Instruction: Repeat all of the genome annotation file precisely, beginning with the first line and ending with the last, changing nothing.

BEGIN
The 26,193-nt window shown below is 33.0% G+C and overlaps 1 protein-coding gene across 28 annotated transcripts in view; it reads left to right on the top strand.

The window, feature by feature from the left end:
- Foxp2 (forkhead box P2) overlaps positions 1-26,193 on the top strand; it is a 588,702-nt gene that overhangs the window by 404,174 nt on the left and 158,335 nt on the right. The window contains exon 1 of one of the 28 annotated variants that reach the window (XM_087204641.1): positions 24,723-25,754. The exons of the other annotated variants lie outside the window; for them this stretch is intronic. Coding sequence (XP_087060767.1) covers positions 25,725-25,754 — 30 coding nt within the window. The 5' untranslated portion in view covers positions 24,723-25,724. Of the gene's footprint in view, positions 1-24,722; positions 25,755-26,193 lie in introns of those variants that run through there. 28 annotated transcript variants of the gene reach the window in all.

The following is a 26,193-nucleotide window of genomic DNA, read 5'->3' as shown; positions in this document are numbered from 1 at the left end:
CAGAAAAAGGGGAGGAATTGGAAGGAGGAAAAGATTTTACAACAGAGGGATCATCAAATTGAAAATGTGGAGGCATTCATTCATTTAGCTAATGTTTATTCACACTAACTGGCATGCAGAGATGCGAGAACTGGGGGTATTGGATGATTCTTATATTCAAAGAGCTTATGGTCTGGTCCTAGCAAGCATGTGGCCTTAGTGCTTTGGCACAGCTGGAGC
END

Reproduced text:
The 26,193-nt window shown below is 33.0% G+C and overlaps 1 protein-coding gene across 28 annotated transcripts in view; it reads left to right on the top strand.

The window, feature by feature from the left end:
- Foxp2 (forkhead box P2) overlaps positions 1-26,193 on the top strand; it is a 588,702-nt gene that overhangs the window by 404,174 nt on the left and 158,335 nt on the right. The window contains exon 1 of one of the 28 annotated variants that reach the window (XM_087204641.1): positions 24,723-25,754. The exons of the other annotated variants lie outside the window; for them this stretch is intronic. Coding sequence (XP_087060767.1) covers positions 25,725-25,754 — 30 coding nt within the window. The 5' untranslated portion in view covers positions 24,723-25,724. Of the gene's footprint in view, positions 1-24,722; positions 25,755-26,193 lie in introns of those variants that run through there. 28 annotated transcript variants of the gene reach the window in all.

The following is a 26,193-nucleotide window of genomic DNA, read 5'->3' as shown; positions in this document are numbered from 1 at the left end:
CAGAAAAAGGGGAGGAATTGGAAGGAGGAAAAGATTTTACAACAGAGGGATCATCAAATTGAAAATGTGGAGGCATTCATTCATTTAGCTAATGTTTATTCACACTAACTGGCATGCAGAGATGCGAGAACTGGGGGTATTGGATGATTCTTATATTCAAAGAGCTTATGGTCTGGTCCTAGCAAGCATGTGGCCTTAGTGCTTTGGCACAGCTGGAGC